Seth Godin is the marketing industry’s leading inspirational and strategic voice,
To celebrate our No Secrets, No Shortcuts webinar with Seth, we’ve curated our five favorite Seth Godin titles in this blog post.
First, here’s the skinny on the webinar – now available here on demand!
The connection economy doesn’t respond well to industrialized, scalable, impersonal approaches. You might be able to fake it for a while, but real success comes from somewhere else. NY Times Bestselling Author Seth Godin will use stories, examples and your own dreams to help you see an achievable series of next steps: a way to thrive, instead of fighting to maintain the status quo:
- Figure out what it means to connect
- Understand the power of permission, generosity, and bravery
- Know what to tell your boss along the way
Okay, onto our favorite Seth books: The Essential Seth Godin
1) Have you read Permission Marketing yet? This book should be the Bible for anyone who manages a customer database. In an era of big data with Internet access everywhere, and brand intrusion at every corner, garnering permission to interact with loyal customers is more important than ever. Permission Marketing was written in 1999, but seems more prescient every day.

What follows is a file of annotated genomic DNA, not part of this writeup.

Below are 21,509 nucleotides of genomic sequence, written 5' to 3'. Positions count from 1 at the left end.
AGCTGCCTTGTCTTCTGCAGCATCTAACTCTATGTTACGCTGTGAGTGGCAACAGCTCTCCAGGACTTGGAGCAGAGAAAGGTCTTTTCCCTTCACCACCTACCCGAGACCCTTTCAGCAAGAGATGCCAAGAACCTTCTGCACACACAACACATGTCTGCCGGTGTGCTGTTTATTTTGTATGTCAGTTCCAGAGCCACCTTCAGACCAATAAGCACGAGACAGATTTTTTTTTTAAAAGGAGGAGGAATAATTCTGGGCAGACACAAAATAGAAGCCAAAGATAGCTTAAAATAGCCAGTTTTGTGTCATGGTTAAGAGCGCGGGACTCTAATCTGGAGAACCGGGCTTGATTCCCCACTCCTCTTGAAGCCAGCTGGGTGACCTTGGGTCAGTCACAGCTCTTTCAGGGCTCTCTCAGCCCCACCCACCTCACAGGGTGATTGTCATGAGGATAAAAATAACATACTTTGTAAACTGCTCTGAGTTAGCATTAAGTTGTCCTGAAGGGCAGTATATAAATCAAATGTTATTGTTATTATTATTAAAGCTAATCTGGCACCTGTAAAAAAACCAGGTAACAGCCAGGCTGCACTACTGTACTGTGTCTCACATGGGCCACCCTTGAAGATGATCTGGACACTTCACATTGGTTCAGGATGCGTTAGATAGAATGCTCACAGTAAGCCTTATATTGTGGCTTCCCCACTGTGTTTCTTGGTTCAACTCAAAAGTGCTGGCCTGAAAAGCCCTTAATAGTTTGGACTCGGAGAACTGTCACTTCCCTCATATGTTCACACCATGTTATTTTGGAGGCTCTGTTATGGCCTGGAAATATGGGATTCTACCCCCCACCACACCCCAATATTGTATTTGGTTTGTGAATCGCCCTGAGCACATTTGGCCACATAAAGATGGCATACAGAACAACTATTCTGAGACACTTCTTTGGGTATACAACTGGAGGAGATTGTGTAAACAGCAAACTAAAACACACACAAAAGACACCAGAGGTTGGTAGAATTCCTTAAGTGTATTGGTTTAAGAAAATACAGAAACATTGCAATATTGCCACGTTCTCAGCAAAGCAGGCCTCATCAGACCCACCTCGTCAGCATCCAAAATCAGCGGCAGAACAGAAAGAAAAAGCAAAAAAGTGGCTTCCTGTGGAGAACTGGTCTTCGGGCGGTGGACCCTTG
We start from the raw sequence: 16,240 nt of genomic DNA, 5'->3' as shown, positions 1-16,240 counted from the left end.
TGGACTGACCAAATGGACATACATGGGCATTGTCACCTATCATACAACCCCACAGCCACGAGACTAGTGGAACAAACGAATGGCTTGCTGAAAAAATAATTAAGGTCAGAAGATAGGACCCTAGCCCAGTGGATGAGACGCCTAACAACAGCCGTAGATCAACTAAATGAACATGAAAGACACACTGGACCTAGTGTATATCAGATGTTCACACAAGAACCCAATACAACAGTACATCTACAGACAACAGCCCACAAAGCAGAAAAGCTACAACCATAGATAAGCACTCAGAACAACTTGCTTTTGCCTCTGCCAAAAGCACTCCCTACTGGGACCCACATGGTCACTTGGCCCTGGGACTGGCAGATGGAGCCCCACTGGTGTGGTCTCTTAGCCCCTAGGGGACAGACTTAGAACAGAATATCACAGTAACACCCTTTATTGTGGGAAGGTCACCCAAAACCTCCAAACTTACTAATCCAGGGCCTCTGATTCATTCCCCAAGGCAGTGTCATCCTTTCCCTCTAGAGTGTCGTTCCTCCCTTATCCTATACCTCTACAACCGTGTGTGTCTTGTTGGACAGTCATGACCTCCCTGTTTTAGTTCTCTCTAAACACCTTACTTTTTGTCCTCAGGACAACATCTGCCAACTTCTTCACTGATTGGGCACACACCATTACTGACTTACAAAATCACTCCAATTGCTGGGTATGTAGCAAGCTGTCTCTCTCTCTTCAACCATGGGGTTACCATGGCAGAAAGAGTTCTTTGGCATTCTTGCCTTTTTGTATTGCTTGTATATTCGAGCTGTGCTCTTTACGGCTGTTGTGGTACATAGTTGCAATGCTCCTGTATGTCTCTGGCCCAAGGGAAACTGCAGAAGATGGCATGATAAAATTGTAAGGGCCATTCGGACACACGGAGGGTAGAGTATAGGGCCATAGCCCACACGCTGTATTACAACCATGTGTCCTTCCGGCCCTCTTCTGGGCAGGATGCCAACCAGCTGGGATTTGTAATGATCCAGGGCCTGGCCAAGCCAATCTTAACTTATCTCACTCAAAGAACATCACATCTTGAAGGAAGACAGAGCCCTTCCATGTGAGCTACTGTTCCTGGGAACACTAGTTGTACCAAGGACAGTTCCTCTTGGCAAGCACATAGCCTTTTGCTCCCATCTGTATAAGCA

2) Seth’s most recent work, The Icarus Deception, focuses on balancing creativity with workplace requirements. Tension exists in a business world of change and organizations made of rules. We love how this book helps you draw upon creative artistry to succeed.
3) Purple Cow taught a new generation of marketers about how to distinguish their brands by being remarkable. The 80s benefited from Al Ries and Jack Trout’s classic book on Positioning, but Seth’s take on the topic adds a new wrinkle that goes beyond messaging. Instead, create a special unique experience that stands out.
4) We’ve all been in those messaging meetings where we have to hit the business benefits and features. But as All Marketers Are Liars pointed out so well, customers don’t care about these points. They want real authentic stories that speak to them, and make an idea relatable.
5) Entrepreneurs and marketers alike try to build great things. Building great things takes time, and often in the middle of these efforts we struggle, hitting a metaphorical wall. In The Dip, Seth discusses this period of time, how to get through it… and how to know when it’s time to quit.
These are our five favorite Seth Godin books. What are yours?
Featured image: sethgodin.com